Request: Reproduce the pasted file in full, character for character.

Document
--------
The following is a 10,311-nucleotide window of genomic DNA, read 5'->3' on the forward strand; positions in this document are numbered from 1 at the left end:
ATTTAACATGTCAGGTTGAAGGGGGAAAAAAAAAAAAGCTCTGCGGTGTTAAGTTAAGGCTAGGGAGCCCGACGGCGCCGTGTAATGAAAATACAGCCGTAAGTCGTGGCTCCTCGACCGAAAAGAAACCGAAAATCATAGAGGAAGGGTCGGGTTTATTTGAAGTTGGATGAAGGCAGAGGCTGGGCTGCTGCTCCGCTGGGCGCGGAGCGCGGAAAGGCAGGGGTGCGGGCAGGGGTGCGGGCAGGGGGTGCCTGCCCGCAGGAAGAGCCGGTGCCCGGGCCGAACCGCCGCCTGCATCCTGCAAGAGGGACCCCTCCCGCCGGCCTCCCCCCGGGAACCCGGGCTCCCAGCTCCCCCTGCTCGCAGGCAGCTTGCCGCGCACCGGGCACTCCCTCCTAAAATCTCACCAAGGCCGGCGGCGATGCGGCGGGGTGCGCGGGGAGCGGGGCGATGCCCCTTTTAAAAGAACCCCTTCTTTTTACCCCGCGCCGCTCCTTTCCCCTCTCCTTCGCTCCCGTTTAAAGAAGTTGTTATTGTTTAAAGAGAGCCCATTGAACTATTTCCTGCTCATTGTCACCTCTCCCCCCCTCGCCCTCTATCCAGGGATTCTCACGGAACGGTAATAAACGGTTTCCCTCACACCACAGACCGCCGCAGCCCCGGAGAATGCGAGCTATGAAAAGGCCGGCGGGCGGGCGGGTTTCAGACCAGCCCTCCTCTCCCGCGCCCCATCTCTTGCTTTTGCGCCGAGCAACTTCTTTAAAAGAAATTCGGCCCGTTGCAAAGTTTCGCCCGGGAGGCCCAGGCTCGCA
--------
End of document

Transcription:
The following is a 10,311-nucleotide window of genomic DNA, read 5'->3' on the forward strand; positions in this document are numbered from 1 at the left end:
ATTTAACATGTCAGGTTGAAGGGGGAAAAAAAAAAAAGCTCTGCGGTGTTAAGTTAAGGCTAGGGAGCCCGACGGCGCCGTGTAATGAAAATACAGCCGTAAGTCGTGGCTCCTCGACCGAAAAGAAACCGAAAATCATAGAGGAAGGGTCGGGTTTATTTGAAGTTGGATGAAGGCAGAGGCTGGGCTGCTGCTCCGCTGGGCGCGGAGCGCGGAAAGGCAGGGGTGCGGGCAGGGGTGCGGGCAGGGGGTGCCTGCCCGCAGGAAGAGCCGGTGCCCGGGCCGAACCGCCGCCTGCATCCTGCAAGAGGGACCCCTCCCGCCGGCCTCCCCCCGGGAACCCGGGCTCCCAGCTCCCCCTGCTCGCAGGCAGCTTGCCGCGCACCGGGCACTCCCTCCTAAAATCTCACCAAGGCCGGCGGCGATGCGGCGGGGTGCGCGGGGAGCGGGGCGATGCCCCTTTTAAAAGAACCCCTTCTTTTTACCCCGCGCCGCTCCTTTCCCCTCTCCTTCGCTCCCGTTTAAAGAAGTTGTTATTGTTTAAAGAGAGCCCATTGAACTATTTCCTGCTCATTGTCACCTCTCCCCCCCTCGCCCTCTATCCAGGGATTCTCACGGAACGGTAATAAACGGTTTCCCTCACACCACAGACCGCCGCAGCCCCGGAGAATGCGAGCTATGAAAAGGCCGGCGGGCGGGCGGGTTTCAGACCAGCCCTCCTCTCCCGCGCCCCATCTCTTGCTTTTGCGCCGAGCAACTTCTTTAAAAGAAATTCGGCCCGTTGCAAAGTTTCGCCCGGGAGGCCCAGGCTCGCA